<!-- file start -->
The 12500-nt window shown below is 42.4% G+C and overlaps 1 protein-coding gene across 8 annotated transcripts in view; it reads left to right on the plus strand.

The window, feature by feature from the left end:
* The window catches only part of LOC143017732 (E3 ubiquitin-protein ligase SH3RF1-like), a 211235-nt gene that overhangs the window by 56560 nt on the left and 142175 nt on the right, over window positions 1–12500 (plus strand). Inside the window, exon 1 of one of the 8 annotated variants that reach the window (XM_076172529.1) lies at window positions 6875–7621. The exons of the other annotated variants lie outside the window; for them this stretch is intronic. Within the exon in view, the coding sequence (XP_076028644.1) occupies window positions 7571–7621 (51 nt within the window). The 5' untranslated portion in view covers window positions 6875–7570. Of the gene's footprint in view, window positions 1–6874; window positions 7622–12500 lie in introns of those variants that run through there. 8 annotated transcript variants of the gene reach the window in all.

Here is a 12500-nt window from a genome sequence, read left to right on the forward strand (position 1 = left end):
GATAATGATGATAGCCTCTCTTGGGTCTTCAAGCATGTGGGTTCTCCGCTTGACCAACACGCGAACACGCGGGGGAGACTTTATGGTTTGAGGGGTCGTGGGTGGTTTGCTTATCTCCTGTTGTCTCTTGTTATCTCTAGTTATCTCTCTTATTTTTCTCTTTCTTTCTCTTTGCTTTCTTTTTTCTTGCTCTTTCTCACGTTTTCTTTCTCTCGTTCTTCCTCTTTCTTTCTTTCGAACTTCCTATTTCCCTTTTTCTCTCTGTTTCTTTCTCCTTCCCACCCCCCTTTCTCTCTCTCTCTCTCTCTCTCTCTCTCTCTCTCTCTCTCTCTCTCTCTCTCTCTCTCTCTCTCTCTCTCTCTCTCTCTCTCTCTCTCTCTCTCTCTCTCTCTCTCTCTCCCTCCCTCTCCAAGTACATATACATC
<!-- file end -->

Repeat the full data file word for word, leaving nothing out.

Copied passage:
The 12500-nt window shown below is 42.4% G+C and overlaps 1 protein-coding gene across 8 annotated transcripts in view; it reads left to right on the plus strand.

The window, feature by feature from the left end:
* The window catches only part of LOC143017732 (E3 ubiquitin-protein ligase SH3RF1-like), a 211235-nt gene that overhangs the window by 56560 nt on the left and 142175 nt on the right, over window positions 1–12500 (plus strand). Inside the window, exon 1 of one of the 8 annotated variants that reach the window (XM_076172529.1) lies at window positions 6875–7621. The exons of the other annotated variants lie outside the window; for them this stretch is intronic. Within the exon in view, the coding sequence (XP_076028644.1) occupies window positions 7571–7621 (51 nt within the window). The 5' untranslated portion in view covers window positions 6875–7570. Of the gene's footprint in view, window positions 1–6874; window positions 7622–12500 lie in introns of those variants that run through there. 8 annotated transcript variants of the gene reach the window in all.

Here is a 12500-nt window from a genome sequence, read left to right on the forward strand (position 1 = left end):
GATAATGATGATAGCCTCTCTTGGGTCTTCAAGCATGTGGGTTCTCCGCTTGACCAACACGCGAACACGCGGGGGAGACTTTATGGTTTGAGGGGTCGTGGGTGGTTTGCTTATCTCCTGTTGTCTCTTGTTATCTCTAGTTATCTCTCTTATTTTTCTCTTTCTTTCTCTTTGCTTTCTTTTTTCTTGCTCTTTCTCACGTTTTCTTTCTCTCGTTCTTCCTCTTTCTTTCTTTCGAACTTCCTATTTCCCTTTTTCTCTCTGTTTCTTTCTCCTTCCCACCCCCCTTTCTCTCTCTCTCTCTCTCTCTCTCTCTCTCTCTCTCTCTCTCTCTCTCTCTCTCTCTCTCTCTCTCTCTCTCTCTCTCTCTCTCTCTCTCTCTCTCTCTCTCTCTCTCTCCCTCCCTCTCCAAGTACATATACATC